Monthly Archives: July 2013

Smart undercuts all others in electric car pricing

The Smart Fortwo Electric Drive works well as a city car, providing adequate range and very economical operation.

(Credit: Wayne Cunningham/CNET)

Tooling around San Francisco in a convertible, taking in sights such as the Golden Gate Bridge, is a real treat. Doing it in an electric convertible car fits the city’s compact dimensions and progressive, high-tech culture even better.

And the only car for this mission is the 2013 Smart Fortwo Electric Drive, mostly because it is the only electrically driven convertible on the market.

Smart brought a selection of its Fortwo Electric Drive vehicles to San Francisco for a press event, and I grabbed the Cabrio, in Rally Red. The Fortwo Cabrio is sort of a half-convertible. The cloth roof rolls back, bunching up at the rear of the car, but leaving the rear pillars and roof rails up. You can also remove the roof rails and toss them in back, which I did, to open up the cabin a little more.

And like the standard Smart Fortwo, the Fortwo Electric Drive is only a two-seater, with a tiny bit of cargo room in back. Smart points out that over 100 million people commute to work by themselves every day. In addition, 80 percent of these commuters drive less than 40 miles round-trip to work.

That means a huge potential market for the Fortwo Electric Drive, if we Americans can ever get over the idea that we need a commute vehicle with room for f… [Read more]


Car Tech: An automotive blog from CNET

How does the new BMW i3 compare with our favorite EVs?

This morning, BMW finally pulled the wraps off of the 2014 BMW i3 electric car, laying clear the last details surrounding this car for the cities of the future.

The car arrives in the second quarter of 2014, so it will be a while before most of you will be able to take one for a spin. In the meanwhile, we’ve got a lot of specs on our hands, so let’s compare the i3′s numbers with those of competing small EV models.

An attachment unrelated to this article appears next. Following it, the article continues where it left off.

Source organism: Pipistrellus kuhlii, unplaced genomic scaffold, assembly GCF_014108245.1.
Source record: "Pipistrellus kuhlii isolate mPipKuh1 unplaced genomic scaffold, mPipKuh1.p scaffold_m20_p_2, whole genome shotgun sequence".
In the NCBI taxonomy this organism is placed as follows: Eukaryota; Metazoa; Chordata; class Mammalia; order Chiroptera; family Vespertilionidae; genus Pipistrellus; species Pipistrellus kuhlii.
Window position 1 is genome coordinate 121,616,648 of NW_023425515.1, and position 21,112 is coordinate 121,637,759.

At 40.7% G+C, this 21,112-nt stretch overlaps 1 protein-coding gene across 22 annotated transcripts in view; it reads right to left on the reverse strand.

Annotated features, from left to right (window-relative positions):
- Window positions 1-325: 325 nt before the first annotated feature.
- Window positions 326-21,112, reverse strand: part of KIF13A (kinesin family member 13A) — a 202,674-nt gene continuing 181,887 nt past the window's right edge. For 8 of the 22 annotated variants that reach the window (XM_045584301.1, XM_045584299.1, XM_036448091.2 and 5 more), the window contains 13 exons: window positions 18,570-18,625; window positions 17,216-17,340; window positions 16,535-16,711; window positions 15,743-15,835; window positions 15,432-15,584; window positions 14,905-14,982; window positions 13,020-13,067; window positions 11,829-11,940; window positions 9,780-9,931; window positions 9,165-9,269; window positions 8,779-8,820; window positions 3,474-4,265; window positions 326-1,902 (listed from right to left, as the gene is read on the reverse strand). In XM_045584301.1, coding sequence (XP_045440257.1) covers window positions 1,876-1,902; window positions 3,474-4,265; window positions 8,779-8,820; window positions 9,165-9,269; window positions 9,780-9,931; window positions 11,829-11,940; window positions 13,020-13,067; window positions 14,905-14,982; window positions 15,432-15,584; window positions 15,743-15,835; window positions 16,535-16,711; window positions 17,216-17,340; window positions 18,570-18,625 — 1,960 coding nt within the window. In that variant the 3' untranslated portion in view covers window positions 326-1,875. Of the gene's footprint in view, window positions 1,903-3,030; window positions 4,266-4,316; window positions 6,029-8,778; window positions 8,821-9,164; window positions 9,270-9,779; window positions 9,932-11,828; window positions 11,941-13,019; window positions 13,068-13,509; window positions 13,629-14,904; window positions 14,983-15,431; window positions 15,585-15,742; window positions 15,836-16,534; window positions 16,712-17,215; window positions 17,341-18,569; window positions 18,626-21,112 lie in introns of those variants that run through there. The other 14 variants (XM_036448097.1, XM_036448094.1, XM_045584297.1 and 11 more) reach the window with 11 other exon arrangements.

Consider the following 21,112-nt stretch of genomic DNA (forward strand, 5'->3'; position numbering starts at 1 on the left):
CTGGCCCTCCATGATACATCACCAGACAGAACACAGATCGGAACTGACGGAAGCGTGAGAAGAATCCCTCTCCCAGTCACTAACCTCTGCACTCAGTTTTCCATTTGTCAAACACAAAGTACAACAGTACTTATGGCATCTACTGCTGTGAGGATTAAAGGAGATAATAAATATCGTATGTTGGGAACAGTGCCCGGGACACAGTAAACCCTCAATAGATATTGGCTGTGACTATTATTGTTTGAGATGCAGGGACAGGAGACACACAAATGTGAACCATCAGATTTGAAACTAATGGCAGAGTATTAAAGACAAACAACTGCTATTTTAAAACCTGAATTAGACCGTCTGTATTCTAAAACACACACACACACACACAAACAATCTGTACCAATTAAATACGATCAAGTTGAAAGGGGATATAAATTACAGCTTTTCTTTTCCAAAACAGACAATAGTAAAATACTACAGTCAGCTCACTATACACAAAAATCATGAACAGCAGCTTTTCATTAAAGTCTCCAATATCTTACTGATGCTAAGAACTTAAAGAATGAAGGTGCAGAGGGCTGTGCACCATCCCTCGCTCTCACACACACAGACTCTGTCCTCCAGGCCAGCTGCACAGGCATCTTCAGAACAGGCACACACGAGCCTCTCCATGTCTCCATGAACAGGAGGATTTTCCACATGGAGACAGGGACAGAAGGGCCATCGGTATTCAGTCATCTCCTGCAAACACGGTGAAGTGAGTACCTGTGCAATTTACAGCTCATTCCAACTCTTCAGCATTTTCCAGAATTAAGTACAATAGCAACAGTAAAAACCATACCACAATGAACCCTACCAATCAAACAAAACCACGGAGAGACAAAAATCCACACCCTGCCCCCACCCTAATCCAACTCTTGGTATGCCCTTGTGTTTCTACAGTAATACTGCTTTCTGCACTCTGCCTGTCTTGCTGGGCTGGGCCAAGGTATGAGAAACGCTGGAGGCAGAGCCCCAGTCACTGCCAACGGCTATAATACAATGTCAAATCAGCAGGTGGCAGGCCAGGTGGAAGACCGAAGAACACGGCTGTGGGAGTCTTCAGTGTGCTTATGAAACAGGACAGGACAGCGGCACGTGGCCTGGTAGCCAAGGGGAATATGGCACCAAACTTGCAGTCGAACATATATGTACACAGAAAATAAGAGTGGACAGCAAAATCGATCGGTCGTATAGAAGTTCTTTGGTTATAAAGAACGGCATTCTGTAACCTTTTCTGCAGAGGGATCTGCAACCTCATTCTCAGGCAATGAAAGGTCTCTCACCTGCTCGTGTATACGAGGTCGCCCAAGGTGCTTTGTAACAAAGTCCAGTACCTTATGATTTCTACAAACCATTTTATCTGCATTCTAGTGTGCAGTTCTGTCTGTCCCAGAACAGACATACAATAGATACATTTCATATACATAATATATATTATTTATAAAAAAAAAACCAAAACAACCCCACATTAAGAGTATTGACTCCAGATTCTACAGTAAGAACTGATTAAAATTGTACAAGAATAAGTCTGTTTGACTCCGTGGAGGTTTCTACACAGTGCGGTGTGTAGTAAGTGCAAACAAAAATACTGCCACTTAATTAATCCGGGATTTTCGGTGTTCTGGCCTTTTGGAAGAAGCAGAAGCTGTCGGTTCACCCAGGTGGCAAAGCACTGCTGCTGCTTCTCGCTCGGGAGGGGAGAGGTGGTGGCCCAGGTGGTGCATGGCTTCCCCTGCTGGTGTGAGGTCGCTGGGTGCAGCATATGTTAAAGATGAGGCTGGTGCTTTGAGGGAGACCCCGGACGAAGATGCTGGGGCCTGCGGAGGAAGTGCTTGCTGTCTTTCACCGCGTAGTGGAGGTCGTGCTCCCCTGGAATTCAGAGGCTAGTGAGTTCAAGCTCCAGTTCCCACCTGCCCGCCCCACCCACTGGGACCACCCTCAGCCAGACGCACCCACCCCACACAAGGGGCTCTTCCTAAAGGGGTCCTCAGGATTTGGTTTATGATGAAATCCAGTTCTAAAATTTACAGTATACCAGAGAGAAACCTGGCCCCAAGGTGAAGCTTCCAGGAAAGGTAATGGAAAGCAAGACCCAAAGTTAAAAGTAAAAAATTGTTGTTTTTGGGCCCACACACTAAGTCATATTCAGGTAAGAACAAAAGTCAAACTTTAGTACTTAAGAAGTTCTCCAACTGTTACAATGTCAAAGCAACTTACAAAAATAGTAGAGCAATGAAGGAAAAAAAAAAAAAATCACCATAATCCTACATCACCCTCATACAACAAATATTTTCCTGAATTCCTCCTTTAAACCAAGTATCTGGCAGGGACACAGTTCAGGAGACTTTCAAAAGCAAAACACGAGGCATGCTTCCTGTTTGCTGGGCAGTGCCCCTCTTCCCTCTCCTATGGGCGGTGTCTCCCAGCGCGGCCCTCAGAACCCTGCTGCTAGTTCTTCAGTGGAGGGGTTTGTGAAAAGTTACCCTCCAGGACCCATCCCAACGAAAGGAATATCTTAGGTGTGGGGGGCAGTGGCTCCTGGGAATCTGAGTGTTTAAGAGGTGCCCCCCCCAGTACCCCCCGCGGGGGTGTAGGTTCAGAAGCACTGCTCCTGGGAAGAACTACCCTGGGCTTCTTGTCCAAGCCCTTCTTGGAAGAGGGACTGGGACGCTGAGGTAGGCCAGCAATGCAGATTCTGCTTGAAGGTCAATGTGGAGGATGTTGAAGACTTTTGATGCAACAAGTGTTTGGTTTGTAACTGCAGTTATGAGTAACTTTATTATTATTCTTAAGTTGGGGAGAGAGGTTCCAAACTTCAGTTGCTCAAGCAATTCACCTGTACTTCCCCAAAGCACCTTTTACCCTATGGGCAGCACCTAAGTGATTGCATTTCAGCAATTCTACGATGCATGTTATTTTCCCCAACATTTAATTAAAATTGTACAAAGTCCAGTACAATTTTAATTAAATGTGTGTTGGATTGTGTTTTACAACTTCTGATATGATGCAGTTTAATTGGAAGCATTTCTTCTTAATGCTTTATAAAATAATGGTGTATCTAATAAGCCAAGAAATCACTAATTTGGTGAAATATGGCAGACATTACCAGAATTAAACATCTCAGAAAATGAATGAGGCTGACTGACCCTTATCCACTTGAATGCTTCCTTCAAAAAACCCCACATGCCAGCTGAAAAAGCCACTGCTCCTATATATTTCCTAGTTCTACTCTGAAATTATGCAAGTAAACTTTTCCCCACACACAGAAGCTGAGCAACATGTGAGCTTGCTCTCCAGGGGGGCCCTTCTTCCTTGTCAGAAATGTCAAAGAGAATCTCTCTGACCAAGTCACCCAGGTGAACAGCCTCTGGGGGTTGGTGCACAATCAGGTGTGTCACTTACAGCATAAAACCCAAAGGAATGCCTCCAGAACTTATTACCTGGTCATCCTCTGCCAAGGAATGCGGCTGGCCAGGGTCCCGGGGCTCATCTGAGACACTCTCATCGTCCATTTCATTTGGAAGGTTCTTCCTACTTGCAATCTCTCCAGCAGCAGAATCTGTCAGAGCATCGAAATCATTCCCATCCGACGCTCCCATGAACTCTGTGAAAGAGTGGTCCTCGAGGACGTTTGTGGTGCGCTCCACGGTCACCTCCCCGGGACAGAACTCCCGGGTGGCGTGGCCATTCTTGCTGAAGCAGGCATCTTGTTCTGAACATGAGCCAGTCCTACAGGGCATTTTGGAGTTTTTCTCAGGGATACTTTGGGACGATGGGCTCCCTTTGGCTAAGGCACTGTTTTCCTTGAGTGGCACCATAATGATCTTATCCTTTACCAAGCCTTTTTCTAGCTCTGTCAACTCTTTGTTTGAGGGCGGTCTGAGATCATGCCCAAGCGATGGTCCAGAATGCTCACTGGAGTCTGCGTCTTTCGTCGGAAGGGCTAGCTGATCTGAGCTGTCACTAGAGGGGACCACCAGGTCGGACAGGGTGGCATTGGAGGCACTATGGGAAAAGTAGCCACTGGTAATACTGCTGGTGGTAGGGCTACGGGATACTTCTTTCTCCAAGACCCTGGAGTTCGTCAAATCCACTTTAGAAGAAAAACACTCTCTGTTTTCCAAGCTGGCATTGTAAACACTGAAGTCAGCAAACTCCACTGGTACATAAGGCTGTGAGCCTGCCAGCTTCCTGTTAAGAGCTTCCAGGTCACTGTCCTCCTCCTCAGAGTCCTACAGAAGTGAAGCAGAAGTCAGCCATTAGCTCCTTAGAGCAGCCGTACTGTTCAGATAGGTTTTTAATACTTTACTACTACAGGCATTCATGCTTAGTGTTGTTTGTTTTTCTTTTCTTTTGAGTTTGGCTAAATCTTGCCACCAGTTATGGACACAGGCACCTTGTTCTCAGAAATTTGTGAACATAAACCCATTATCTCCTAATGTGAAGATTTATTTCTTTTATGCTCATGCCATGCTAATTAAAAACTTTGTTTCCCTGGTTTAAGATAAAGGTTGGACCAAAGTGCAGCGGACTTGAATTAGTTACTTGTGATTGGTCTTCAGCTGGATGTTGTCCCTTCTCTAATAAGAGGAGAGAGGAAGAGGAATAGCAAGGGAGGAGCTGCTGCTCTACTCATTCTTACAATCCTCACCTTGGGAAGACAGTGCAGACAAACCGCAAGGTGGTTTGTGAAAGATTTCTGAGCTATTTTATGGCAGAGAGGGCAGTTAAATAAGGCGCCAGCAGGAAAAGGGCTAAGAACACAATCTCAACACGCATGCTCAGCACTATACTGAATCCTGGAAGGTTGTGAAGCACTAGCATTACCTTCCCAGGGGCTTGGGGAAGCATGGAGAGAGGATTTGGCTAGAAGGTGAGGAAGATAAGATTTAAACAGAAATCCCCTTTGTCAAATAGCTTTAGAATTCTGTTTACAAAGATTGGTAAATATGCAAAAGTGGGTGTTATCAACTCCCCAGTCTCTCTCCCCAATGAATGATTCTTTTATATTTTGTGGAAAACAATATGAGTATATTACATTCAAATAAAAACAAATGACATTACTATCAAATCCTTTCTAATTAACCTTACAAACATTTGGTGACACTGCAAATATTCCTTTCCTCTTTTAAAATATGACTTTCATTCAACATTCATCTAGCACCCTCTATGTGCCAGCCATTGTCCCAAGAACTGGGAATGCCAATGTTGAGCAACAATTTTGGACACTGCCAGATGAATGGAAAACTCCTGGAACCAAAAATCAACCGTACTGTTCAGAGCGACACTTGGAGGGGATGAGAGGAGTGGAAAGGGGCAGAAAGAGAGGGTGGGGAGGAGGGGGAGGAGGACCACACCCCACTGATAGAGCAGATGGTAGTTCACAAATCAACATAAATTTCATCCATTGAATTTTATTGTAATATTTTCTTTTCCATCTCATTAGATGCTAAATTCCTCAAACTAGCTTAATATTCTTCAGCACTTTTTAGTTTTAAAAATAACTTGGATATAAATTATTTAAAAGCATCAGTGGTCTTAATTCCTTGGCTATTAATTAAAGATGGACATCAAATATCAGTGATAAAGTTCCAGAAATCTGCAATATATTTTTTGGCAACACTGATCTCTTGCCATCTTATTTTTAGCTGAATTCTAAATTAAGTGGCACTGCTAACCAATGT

(Credit: Wayne Cunningham/CNET)

2014 BMW i3 I’d wager that BMW placed a high emphasis on driving dynamics with the i3, because its little EV’s 125 kw, 170 horsepower motor is the most powerful in this roundup. Depending on how close its carbon fiber chassis gets to the estimated 2,700 pound curb weight, it could also end up being the lightest. High power and low weight are two of the main ingredients when baking a deliciously fun ride.

The BWM also boasts the fastest estimated 240V Level 2 charging time, beating the 4 hour standard by a full hour thanks possibly to its more powerful on-board charger. Finally, the Bimmer’s optional range extender grants it nearly unlimited cruising range, making it the most flexible. However, the addition of that gasoline engine option adds complexity and tailpipe emissions to this zero-emissions roundup and could potentially confuse less well-informed buyers.

[Read more]


Car Tech: An automotive blog from CNET

BMW’s short, innovative road to the i3 electric car

This sketch, released in 2010, was our first look at BMW's ideas around the i3 electric vehicle.

(Credit: BMW)

Back in 2010, BMW began talking up what it called a Megacity Vehicle, a new electric car it would develop for the cities of the future. Not taking any half-measures, the company would run a test fleet of converted electric vehicles, come up with new carbon fiber manufacturing processes, launch a whole new brand, and design a car from a clean sheet.

The result of this intensive effort, the production version of the i3 electric car, will be unveiled Monday in New York, London, and Beijing.

Although BMW likely began plans for what would become the i3 electric car before 2010, the amount of time between concepts and prototype testing to the production release on Monday represents lightning speed for a new model launch in the automotive industry. Other automakers have shown relatively quick electric drivetrain development, but BMW also had to come up with a new design, innovate manufacturing processes, and ink deals for new carbon fiber factories along the way.